Contributors follow the evolution of plantation slavery in the eighteenth and nineteenth centuries through its subsequent iterations in the Jim Crow and civil rights eras, and into the neoliberal present, where the carceral state props up fantasies of postracialism.

The contributors rethink the necro- and biopolitics of plantation slavery, uncovering laborers’ strategies of self-determination, affiliation, and communication in spite of the plantation’s mechanisms of control.

Browse the issue’s contents and read the introduction and Monique Allewaert’s article “Super Fly: François Makandal’s Colonial Semiotics,” freely available for a limited time.

Farewell to Immanuel Wallerstein

Immanuel_Wallerstein.2008We were saddened to learn of the recent death of esteemed sociologist Immanuel Wallerstein. We published his book World-Systems Analysis in 2004.

Wallerstein taught at Columbia University, Binghamton University (where he led the Fernand Braudel Center for the Study of Economies, Historical Systems and Civilization), and finally at Yale University, where he was a Senior Research Scholar until his death on August 31.

In World-Systems Analysis, Immanuel Wallerstein provided a concise and accessible introduction to the comprehensive approach that he pioneered forty years ago to understanding the history and development of the modern world. Since Wallerstein first developed world-systems analysis, it has become a widely utilized methodology within the historical social sciences and a common point of 978-0-8223-3442-2_prreference in discussions of globalization. Wallerstein explains the defining characteristics of world-systems analysis: its emphasis on world-systems rather than nation-states, on the need to consider historical processes as they unfold over long periods of time, and on combining within a single analytical framework bodies of knowledge usually viewed as distinct from one another—such as history, political science, economics, and sociology. He describes the world-system as a social reality comprised of interconnected nations, firms, households, classes, and identity groups of all kinds.

In 2011, we published a collection of essays about Wallerstein’s important work, Immanuel Wallerstein and the Problem of the World, edited by David Palumbo-Liu, Nirvana Tanoukhi,  and Bruce Robbins. Scholars of comparative literature, gender, geography, history, law, race, and sociology all consider what thinking on the world scale might mean for particular disciplinary practices, knowledge formations, and objects of study. The collection shows the impact of Wallerstein’s ideas throughout academe.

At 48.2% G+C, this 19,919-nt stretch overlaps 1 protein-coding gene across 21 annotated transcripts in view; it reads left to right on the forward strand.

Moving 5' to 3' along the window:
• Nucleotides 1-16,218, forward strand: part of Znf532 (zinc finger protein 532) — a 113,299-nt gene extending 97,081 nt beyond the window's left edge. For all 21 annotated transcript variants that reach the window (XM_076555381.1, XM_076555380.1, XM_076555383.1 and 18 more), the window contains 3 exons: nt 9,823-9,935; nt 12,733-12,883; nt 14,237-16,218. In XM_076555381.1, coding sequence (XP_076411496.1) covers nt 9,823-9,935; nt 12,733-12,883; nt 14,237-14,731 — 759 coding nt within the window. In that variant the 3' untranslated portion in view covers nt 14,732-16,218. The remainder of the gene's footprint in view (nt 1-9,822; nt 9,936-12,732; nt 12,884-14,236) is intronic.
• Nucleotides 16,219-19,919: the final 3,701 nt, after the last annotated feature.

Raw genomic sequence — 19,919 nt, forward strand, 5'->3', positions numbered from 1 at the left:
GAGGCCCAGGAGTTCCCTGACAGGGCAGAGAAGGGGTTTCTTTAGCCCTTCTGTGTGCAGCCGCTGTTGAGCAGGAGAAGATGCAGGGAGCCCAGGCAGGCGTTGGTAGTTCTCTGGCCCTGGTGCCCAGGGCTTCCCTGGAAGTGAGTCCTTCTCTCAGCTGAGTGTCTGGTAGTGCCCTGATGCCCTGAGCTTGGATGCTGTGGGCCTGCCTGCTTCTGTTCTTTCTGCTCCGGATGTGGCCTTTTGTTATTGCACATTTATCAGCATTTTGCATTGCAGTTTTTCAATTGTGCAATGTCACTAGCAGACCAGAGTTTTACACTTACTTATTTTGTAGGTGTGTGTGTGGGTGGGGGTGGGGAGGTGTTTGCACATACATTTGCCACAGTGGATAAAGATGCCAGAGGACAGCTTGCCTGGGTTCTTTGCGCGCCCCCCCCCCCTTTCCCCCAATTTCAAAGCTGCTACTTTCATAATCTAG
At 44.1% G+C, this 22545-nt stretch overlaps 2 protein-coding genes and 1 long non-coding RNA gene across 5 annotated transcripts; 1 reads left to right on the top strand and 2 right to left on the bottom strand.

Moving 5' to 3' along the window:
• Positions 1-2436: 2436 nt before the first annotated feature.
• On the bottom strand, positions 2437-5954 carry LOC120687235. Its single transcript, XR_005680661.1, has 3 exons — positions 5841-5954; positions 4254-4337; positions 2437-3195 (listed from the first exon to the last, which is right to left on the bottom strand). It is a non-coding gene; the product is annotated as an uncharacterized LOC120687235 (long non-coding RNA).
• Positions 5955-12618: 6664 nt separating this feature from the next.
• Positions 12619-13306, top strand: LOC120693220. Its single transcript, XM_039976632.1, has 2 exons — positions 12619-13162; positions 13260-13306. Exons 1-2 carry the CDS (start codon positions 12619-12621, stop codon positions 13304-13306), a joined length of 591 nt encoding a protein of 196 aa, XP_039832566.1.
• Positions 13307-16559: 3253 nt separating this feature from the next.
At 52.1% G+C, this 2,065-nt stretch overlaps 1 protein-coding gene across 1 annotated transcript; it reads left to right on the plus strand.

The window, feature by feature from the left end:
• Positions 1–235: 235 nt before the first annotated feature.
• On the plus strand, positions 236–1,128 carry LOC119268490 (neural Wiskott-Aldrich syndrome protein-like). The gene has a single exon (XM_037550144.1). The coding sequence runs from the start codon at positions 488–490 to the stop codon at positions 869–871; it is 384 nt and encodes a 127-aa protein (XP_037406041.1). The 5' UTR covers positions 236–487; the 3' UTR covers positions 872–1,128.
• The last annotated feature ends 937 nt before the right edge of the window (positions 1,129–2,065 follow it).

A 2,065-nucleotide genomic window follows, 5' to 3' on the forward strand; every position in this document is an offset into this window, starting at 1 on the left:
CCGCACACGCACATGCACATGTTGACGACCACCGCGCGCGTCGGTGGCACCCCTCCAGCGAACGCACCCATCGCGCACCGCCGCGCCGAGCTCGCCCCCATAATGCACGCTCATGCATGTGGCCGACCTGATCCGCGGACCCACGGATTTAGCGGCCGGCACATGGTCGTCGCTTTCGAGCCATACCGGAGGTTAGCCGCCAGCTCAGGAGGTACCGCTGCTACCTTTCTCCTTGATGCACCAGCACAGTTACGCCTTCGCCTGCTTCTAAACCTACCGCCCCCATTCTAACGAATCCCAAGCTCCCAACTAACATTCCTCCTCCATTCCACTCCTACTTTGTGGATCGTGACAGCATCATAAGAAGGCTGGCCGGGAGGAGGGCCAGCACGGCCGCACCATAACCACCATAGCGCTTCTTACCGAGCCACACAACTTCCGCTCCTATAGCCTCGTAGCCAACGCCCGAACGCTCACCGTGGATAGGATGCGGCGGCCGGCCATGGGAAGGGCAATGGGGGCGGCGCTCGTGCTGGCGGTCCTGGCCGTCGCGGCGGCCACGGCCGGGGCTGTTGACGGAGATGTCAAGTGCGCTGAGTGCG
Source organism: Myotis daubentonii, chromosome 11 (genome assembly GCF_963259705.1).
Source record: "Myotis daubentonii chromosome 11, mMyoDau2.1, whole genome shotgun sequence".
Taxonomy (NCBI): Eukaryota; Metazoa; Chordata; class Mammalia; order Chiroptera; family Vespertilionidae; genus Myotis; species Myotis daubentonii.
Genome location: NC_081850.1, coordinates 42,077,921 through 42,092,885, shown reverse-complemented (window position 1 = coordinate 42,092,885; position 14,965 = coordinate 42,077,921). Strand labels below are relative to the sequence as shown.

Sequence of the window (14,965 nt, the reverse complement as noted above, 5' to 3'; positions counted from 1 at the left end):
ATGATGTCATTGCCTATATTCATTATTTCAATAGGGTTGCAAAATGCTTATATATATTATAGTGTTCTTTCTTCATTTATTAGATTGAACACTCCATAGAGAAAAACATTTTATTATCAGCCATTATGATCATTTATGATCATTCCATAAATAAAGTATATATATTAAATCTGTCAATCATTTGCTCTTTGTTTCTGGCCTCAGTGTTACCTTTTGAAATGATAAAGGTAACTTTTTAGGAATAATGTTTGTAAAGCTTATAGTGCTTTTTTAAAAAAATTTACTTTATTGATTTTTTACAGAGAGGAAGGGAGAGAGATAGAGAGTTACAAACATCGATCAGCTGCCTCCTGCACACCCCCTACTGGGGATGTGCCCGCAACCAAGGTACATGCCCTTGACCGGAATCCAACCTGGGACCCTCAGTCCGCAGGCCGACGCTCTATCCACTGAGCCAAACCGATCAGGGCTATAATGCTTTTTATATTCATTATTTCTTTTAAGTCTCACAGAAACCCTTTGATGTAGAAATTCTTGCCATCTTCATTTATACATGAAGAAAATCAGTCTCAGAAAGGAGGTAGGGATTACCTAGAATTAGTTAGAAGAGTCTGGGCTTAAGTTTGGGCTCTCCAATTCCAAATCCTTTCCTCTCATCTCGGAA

In his cover endorsement for World-Systems Analysis, Kai Erickson of Yale University said, “Immanuel Wallerstein’s mind can reach as far and encompass as much as anyone’s in our time.” He will be greatly missed.

New Books in September

Summer’s almost over, which means it’s time to start to replenishing your reading list! Celebrate the start of a new academic year with us by checking out this diverse array of books arriving in September.

Acknowledging the impending worldwide catastrophe of rising seas in the twenty-first century, Orrin H. Pilkey and Keith C. Pilkey outline the impacts on the United States’ shoreline and argue that the only feasible response along much of the U.S. shoreline is an immediate and managed retreat in Sea Level Rise.

Brenda R. Weber’s Latter-day Screens examines the ways in which the mediation of Mormonism through film, TV, blogs, YouTube videos, and memoirs functions as a means through which to understand conversations surrounding gender, sexuality, spirituality, capitalism, justice, and individualism in the United States.

Self-Devouring Growth by Julie Livingston shows how the global pursuit of economic and resource-driven growth comes at the expense of catastrophic destruction, thereby upending popular notions that economic growth and development is necessary for improving a community’s wellbeing.

In Under Construction, Daniel Mains explores the intersection of infrastructural development and governance in contemporary Ethiopia by examining the conflicts surrounding the construction of specific infrastructural technologies and how that construction impacts the daily lives of Ethiopians.